Spring. My fresh flower of spring, Lesha, 10 years old, stepped into my medical classroom as if she were walking on rose petals - a graceful flow to her quiet gait. Despite the fact that society had rained on her parade. She had been physically abused, not sexually. Lesha docilely complied with a calmness that made me shiver. She was my newest suicidal student, African American. At least she had a personality characteristic of self that I felt would thrive that spring.
Lesha lived with her recovering alcoholic mother and stepfather. Another stepfather stepping in to demonstrate his fatherly abilities of controlling. He abusively confronts her with abusive and intimidating actions and words (hand raised, in her space, "bad girl". You get the idea.) Her mother is, also, submissive. (Where would I go? He cares for us.)
The parents laughed during the entrance interviews about Lesha's suicide attempts and methods. Their rudeness was apparently obvious in their therapy sessions. Lesha's grandparents lived next door, but avoided contact for the last two years. She had been hoed under by her support group.
Incivility, abuse, and rudeness had wilted the "rose". Suicide attempted by drug overdose. (Rudeness as defined as "low-intensity deviant behavior with ambiguous intent to harm" was contagious.) Lesha clung to her belief that she was responsible for her abuse and well deserving of her stepfather's treatment.
But, the clinic tried to revive Lesha through:
Spring was in the air.
Perseverance - believe - and "Go for the Gold", the Olympian creed caused me to immediately reflect back to Trevor. He had faced insurmountable odds. His history showed physical abuse by his biological mother and was removed from his home. His father took parenting classes and regained custody. Trevor's step-mother's only statement listed under reason for hospital admission, "He's out of control. She is his third mother after his biological mother and the present living-in-female. He faced the view of four significant persons who batted him back and forth, literately and figuratively. The adults faced marital and custodial situations, school snags, and a poorly blended family. Trevor was diagnosed as behaviorally dyscontrolled and identity confusion.
Trevor was sold "believe" to help him focus his efforts. When he or any child under my medical mental health assistance was grumpy, without a word, I would snap the non-breakable magnetic mirror with "Mad, Sad, Glad" written in bright neon salmon lettering from the white board and place it squarely in front of their face. I knelt and whispered, "We get mad, sad, and glad.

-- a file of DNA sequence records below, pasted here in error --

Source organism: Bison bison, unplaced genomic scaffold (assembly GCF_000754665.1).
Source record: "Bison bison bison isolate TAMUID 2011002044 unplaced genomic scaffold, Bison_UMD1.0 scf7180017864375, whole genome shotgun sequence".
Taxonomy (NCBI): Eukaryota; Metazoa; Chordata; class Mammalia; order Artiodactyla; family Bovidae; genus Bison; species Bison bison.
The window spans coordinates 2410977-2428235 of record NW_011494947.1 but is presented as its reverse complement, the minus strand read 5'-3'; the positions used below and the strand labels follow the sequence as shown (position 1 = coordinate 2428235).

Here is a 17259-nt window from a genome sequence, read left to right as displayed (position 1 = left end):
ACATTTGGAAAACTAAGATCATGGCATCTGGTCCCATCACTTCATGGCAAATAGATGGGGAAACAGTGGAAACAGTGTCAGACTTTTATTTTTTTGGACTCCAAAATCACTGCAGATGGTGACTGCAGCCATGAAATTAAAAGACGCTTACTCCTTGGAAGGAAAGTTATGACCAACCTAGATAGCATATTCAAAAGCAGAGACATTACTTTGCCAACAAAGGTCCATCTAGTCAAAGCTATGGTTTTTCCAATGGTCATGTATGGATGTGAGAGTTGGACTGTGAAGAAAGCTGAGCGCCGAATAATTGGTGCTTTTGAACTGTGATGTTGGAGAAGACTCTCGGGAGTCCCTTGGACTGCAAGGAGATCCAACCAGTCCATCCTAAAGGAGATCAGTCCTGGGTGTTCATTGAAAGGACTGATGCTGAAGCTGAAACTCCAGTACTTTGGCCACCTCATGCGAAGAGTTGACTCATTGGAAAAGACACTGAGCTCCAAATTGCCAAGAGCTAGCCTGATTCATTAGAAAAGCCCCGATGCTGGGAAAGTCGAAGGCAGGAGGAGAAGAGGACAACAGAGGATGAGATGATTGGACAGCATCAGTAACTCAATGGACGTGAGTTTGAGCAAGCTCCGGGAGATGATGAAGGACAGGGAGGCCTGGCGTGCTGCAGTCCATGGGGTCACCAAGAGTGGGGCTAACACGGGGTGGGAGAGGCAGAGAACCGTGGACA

Previously, I had explained that we all get mad or angry, sad, and glad, (the rhyming word had more effect for angry). Then the class would repeat mad, sad, glad a few times enjoying the sounds and rhythm. We (gesturing inclusive with big swooping arm get mad (my ostentatious pout), but then glad - that we (circling gesturing again) can ask for help. Courage.
Trevor would look in the mirror and peer at himself - sometimes silly and occasionally shyly share his own reflection, too. The mirror was a useful impromptu lesson for self-regulation.
I would share with the class that I was glad that we can all ask for help. We never know precisely what is in our heads. That is what makes us excitingly different. Difficult for us to understand, but we do not become bored. Get your hand up fast, because a first word begins your perseverance. We need to talk and ask questions for understanding and for focusing. If your class is large close your eyes tightly, wait your turn, and remember that you are controlling your mad (anger). This will help you feel glad, maybe not much, but you will feel a trickle of glad inside.
"Trevor, who is in the mirror? You, rings in my memory. You decide mad, sad, but glad that you ask for help. It's easy to get mad. It takes courage, like an Olympian, to move to the next step.
Trevor's lesson interruption reminded me to allow interruption of my focus and be aware. Societies all over the world become mad or angry, not all at the same time, we hope. Those golden moments of time give us license to ask for help.
Persevere, believe, and you'll go for the "goal", you. An eleven year old went for his own reward.
Kaye is a teacher and author of multiple works including Valerie Valentine Visits Vincent Vampire